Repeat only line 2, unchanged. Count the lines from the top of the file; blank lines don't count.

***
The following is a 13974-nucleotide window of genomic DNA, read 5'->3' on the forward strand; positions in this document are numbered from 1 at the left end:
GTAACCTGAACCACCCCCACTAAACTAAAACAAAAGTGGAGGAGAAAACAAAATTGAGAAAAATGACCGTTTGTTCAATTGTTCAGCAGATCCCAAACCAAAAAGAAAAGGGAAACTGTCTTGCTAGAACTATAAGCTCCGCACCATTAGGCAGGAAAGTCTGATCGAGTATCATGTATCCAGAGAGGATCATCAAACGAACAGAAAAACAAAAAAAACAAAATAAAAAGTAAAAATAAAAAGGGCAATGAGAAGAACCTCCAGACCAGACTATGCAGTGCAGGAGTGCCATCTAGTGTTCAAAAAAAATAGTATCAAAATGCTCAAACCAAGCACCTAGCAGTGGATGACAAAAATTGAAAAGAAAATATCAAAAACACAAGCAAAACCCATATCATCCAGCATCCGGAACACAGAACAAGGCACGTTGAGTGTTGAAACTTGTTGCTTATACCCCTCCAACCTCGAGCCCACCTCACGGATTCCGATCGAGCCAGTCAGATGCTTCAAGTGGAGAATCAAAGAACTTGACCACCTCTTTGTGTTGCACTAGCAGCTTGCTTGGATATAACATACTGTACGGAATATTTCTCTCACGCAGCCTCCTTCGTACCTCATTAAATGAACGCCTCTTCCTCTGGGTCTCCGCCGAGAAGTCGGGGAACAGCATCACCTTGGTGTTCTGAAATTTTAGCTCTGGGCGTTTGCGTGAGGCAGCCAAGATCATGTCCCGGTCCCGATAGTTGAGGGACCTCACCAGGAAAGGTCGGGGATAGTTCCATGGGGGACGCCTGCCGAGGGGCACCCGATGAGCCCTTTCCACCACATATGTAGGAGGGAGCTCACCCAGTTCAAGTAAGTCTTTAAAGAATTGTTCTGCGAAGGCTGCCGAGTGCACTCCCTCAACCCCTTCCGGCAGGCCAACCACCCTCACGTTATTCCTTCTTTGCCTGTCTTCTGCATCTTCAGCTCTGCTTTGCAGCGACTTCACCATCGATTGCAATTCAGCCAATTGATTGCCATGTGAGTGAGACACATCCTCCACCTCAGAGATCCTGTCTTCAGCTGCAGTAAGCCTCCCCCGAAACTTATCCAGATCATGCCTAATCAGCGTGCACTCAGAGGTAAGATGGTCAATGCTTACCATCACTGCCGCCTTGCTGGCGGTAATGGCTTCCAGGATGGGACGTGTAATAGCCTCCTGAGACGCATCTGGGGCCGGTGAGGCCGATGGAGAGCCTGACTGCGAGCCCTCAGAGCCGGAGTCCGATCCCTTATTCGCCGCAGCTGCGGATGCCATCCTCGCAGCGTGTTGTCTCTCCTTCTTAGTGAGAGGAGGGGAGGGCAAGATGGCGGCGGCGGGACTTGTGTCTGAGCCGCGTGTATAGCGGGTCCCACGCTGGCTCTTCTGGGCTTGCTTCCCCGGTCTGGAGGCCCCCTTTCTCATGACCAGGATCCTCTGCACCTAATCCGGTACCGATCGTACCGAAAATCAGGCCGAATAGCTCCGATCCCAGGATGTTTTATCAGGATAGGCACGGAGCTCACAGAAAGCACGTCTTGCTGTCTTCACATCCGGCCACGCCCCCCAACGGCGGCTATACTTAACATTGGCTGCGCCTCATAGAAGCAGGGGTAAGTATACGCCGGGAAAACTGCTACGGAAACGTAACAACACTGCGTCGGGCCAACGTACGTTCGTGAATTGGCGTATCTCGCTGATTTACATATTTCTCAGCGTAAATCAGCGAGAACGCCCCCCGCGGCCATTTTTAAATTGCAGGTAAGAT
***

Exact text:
GTAACCTGAACCACCCCCACTAAACTAAAACAAAAGTGGAGGAGAAAACAAAATTGAGAAAAATGACCGTTTGTTCAATTGTTCAGCAGATCCCAAACCAAAAAGAAAAGGGAAACTGTCTTGCTAGAACTATAAGCTCCGCACCATTAGGCAGGAAAGTCTGATCGAGTATCATGTATCCAGAGAGGATCATCAAACGAACAGAAAAACAAAAAAAACAAAATAAAAAGTAAAAATAAAAAGGGCAATGAGAAGAACCTCCAGACCAGACTATGCAGTGCAGGAGTGCCATCTAGTGTTCAAAAAAAATAGTATCAAAATGCTCAAACCAAGCACCTAGCAGTGGATGACAAAAATTGAAAAGAAAATATCAAAAACACAAGCAAAACCCATATCATCCAGCATCCGGAACACAGAACAAGGCACGTTGAGTGTTGAAACTTGTTGCTTATACCCCTCCAACCTCGAGCCCACCTCACGGATTCCGATCGAGCCAGTCAGATGCTTCAAGTGGAGAATCAAAGAACTTGACCACCTCTTTGTGTTGCACTAGCAGCTTGCTTGGATATAACATACTGTACGGAATATTTCTCTCACGCAGCCTCCTTCGTACCTCATTAAATGAACGCCTCTTCCTCTGGGTCTCCGCCGAGAAGTCGGGGAACAGCATCACCTTGGTGTTCTGAAATTTTAGCTCTGGGCGTTTGCGTGAGGCAGCCAAGATCATGTCCCGGTCCCGATAGTTGAGGGACCTCACCAGGAAAGGTCGGGGATAGTTCCATGGGGGACGCCTGCCGAGGGGCACCCGATGAGCCCTTTCCACCACATATGTAGGAGGGAGCTCACCCAGTTCAAGTAAGTCTTTAAAGAATTGTTCTGCGAAGGCTGCCGAGTGCACTCCCTCAACCCCTTCCGGCAGGCCAACCACCCTCACGTTATTCCTTCTTTGCCTGTCTTCTGCATCTTCAGCTCTGCTTTGCAGCGACTTCACCATCGATTGCAATTCAGCCAATTGATTGCCATGTGAGTGAGACACATCCTCCACCTCAGAGATCCTGTCTTCAGCTGCAGTAAGCCTCCCCCGAAACTTATCCAGATCATGCCTAATCAGCGTGCACTCAGAGGTAAGATGGTCAATGCTTACCATCACTGCCGCCTTGCTGGCGGTAATGGCTTCCAGGATGGGACGTGTAATAGCCTCCTGAGACGCATCTGGGGCCGGTGAGGCCGATGGAGAGCCTGACTGCGAGCCCTCAGAGCCGGAGTCCGATCCCTTATTCGCCGCAGCTGCGGATGCCATCCTCGCAGCGTGTTGTCTCTCCTTCTTAGTGAGAGGAGGGGAGGGCAAGATGGCGGCGGCGGGACTTGTGTCTGAGCCGCGTGTATAGCGGGTCCCACGCTGGCTCTTCTGGGCTTGCTTCCCCGGTCTGGAGGCCCCCTTTCTCATGACCAGGATCCTCTGCACCTAATCCGGTACCGATCGTACCGAAAATCAGGCCGAATAGCTCCGATCCCAGGATGTTTTATCAGGATAGGCACGGAGCTCACAGAAAGCACGTCTTGCTGTCTTCACATCCGGCCACGCCCCCCAACGGCGGCTATACTTAACATTGGCTGCGCCTCATAGAAGCAGGGGTAAGTATACGCCGGGAAAACTGCTACGGAAACGTAACAACACTGCGTCGGGCCAACGTACGTTCGTGAATTGGCGTATCTCGCTGATTTACATATTTCTCAGCGTAAATCAGCGAGAACGCCCCCCGCGGCCATTTTTAAATTGCAGGTAAGAT